Chiefly, how will Kyrgyzstan finance the difference between the cost of the electricity it is buying from Kazakhstan and the low rates its own citizens expect to pay—lower, according to energy officials, than the cost of production?
In other words, Kyrgyzstan has agreed to pay Kazakhstan far more than it charges its citizens per kilowatt-hour. Most of the energy will be subsidized by the impoverished government, Nurbek Elebaev, director of Kyrgyzstan’s State Department for the Regulation of the Fuel and Energy Complex, told Vechernii Bishkek on October 31. (Note: $1 is about 58 soms at current rates.) He said:
It is worth noting that the cost of the imported energy is 5.13 soms for a kilowatt-hour. Accordingly, every kilowatt-hour will be subsidized [by Kyrgyzstan] by around 3 soms. Moreover, 5.13 soms is the cost of electricity up to the Kazakh border. The cost of transit from the border to the consumer will be borne by [Kyrgyzstan’s] energy company. How the company will cover the financial deficit will be decided by the government. The cabinet will need to borrow money. This tariff will apply to 1 billion kilowatt-hours of electricity. A further 400 million kilowatt-hours will be determined by an exchange in kind.
It has been a chastening few months for gas-rich Turkmenistan. Two long-standing energy buyers have indicated they will stop purchasing the country’s natural gas, potentially leaving Ashgabat dependent on Chinese demand.
With the arrival of November, the serfs trickle home from Turkmenistan’s cotton fields. But a culture of state employees being forced to labor in menial jobs continues throughout the year, says an annual monitoring report. As they wait for the fields to bloom again with “white gold,” low-skilled municipal workers such as janitors and security guards are obliged to do free housekeeping for Turkmen bureaucrats, and to travel to faraway cities to participate in cleanups for the state, the report alleges.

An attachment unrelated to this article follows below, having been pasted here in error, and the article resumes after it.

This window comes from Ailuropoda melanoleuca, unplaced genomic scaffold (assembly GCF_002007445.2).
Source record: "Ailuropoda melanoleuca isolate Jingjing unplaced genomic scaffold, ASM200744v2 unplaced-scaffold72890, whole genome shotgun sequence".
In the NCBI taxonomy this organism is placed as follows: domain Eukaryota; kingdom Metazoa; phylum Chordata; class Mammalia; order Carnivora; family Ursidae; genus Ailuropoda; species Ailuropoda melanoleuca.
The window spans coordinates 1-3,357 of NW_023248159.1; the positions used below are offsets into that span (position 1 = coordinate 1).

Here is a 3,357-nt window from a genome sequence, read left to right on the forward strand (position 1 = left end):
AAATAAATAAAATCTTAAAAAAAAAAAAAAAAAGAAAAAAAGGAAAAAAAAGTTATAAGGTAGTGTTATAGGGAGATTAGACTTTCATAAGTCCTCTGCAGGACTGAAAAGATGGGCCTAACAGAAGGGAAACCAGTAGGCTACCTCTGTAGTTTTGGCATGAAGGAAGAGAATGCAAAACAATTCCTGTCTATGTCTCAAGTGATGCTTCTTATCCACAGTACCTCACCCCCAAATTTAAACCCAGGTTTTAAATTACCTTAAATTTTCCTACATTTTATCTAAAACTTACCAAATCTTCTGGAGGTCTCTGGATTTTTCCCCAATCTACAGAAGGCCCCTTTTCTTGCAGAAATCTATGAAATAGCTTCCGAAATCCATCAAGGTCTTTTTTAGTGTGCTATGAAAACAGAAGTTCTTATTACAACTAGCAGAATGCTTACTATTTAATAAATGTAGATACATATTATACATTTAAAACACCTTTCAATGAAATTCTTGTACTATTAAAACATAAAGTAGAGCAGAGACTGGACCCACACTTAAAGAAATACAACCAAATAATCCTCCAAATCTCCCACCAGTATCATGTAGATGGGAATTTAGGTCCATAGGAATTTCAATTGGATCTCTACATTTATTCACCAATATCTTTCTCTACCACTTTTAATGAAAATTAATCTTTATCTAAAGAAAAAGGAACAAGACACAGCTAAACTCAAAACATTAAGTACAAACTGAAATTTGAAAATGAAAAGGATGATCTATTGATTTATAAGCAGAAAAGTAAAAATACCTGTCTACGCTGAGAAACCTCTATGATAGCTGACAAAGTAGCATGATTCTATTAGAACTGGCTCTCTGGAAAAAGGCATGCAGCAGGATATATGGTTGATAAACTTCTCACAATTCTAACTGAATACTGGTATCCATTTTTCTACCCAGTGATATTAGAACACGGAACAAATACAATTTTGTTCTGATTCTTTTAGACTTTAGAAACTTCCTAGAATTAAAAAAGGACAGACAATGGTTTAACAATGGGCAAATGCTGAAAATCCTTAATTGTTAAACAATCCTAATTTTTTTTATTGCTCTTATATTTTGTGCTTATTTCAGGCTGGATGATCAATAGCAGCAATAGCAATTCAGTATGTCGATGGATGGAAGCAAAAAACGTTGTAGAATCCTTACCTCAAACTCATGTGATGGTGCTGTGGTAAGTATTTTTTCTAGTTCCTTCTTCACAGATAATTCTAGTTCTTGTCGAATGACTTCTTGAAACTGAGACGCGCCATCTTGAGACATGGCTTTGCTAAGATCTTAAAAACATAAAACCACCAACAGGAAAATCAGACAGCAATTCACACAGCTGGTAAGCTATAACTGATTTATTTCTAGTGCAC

Turkmenistan’s Central Asian neighbor Uzbekistan is usually the focus of international flak for mobilizing its citizens – notably students – to harvest cotton each fall. But totalitarian Turkmenistan, which produces more cotton per person than Uzbekistan, is just as keen on exploiting its bloated public sector for field hands, according to the October 14 briefing, published by Alternative Turkmenistan News (ATN), a service run by Turkmen exiles who partner with Amnesty International and the Norwegian Helsinki Committee.
Drawing on domestic accounts, the second annual report provides an important insight into Turkmenistan’s labor market. It pays particular attention to Turkmenistan’s low-paid state employees who have limited means to defend their rights in a country where de facto unemployment is high and cowed government workers can be replaced easily.
As Uzbekistan continues the annual cotton harvest that is largely responsible for the Aral Sea’s demise, officials in Tashkent are boasting that a recent donor conference raised close to $3 billion to help save the endangered lake, once the world’s fourth-largest.
Verifying Uzbek government claims is never easy, and conference attendees are not hurrying to confirm or break down the impressive figure. But an event for the Aral Sea did take place in Urgench, a city not far from the Aral’s receding shoreline, on October 27 and 28. Addressing the conference via pre-recorded video, UN Secretary General Ban Ki Moon demanded better international coordination to “mitigate environmental catastrophe” reported uz24.uz, an Uzbek outlet. According to the independent Uznews.net, the conference was organized by the authoritarian state in conjunction with the International Fund for Saving the Aral Sea, a regional club, which critics say has done almost nothing since it was set up in 1993.